Wednesday, July 6, 2016

Comparing science to poetry

Philosophers sometimes complain that they get no respect from scientists.

The NY Times has a running series of essays, and the latest one denies the scientific method because he says science is like poetry:
In 1970, I had the chance to attend a lecture by Stephen Spender. He described in some detail the stages through which he would pass in crafting a poem. He jotted on a blackboard some lines of verse from successive drafts of one of his poems, asking whether these lines (a) expressed what he wanted to express and (b) did so in the desired form. He then amended the lines to bring them closer either to the meaning he wanted to communicate or to the poetic form of that communication.

I was immediately struck by the similarities between his editing process and those associated with scientific investigation and began to wonder whether there was such a thing as a scientific method. Maybe the method on which science relies exists wherever we find systematic investigation. In saying there is no scientific method, what I mean, more precisely, is that there is no distinctly scientific method.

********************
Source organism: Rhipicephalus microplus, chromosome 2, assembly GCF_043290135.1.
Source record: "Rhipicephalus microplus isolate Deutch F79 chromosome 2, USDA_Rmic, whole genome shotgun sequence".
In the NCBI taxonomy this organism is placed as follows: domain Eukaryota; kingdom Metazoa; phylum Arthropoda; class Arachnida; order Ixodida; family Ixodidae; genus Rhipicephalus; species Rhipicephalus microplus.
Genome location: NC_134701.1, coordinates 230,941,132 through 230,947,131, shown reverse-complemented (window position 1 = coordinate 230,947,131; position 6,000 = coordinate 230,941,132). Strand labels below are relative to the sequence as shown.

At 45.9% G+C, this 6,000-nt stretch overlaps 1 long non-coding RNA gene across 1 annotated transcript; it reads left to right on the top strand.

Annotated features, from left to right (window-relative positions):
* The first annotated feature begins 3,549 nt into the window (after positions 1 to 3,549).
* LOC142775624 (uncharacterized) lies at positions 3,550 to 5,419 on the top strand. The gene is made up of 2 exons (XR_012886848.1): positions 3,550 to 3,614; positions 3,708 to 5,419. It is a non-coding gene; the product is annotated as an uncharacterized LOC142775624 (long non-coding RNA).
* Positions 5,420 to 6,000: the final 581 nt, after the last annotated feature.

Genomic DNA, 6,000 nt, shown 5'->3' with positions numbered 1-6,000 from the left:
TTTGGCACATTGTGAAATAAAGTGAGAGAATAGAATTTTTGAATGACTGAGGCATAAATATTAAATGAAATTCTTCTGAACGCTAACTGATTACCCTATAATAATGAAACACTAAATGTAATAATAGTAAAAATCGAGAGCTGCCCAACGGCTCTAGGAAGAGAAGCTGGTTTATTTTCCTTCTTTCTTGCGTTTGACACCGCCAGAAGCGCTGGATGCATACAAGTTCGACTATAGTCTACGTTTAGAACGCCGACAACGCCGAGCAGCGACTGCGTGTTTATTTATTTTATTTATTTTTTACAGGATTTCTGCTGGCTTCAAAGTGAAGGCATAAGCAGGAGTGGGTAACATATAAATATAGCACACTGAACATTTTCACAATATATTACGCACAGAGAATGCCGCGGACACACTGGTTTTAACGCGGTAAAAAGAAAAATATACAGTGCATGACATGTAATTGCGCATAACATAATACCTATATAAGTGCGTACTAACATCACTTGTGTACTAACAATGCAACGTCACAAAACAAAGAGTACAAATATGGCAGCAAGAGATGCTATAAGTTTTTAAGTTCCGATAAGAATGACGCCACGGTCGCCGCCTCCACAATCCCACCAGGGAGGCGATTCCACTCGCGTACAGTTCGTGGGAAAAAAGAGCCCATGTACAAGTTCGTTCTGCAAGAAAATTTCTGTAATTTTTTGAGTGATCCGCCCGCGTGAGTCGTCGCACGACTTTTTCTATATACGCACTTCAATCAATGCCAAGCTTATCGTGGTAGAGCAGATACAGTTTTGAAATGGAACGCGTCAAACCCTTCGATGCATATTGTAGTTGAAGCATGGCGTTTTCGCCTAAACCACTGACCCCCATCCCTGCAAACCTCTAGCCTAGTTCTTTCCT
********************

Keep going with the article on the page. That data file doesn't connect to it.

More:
There is meaning, which we can grasp and anchor in a short phrase, and then there is the expression of that meaning that accounts for it, whether in a literal explanation or in poetry or in some other way. Our knowledge separates into layers: Experience provides a base for a higher layer of more conceptual understanding. This is as true for poetry as for science. ...

James Blachowicz is a professor emeritus of philosophy at Loyola University Chicago
Science finds objective truths about the world. Poetry just expresses thoughts in an entertaining way. If he cannot see the difference, he deserves no respect.

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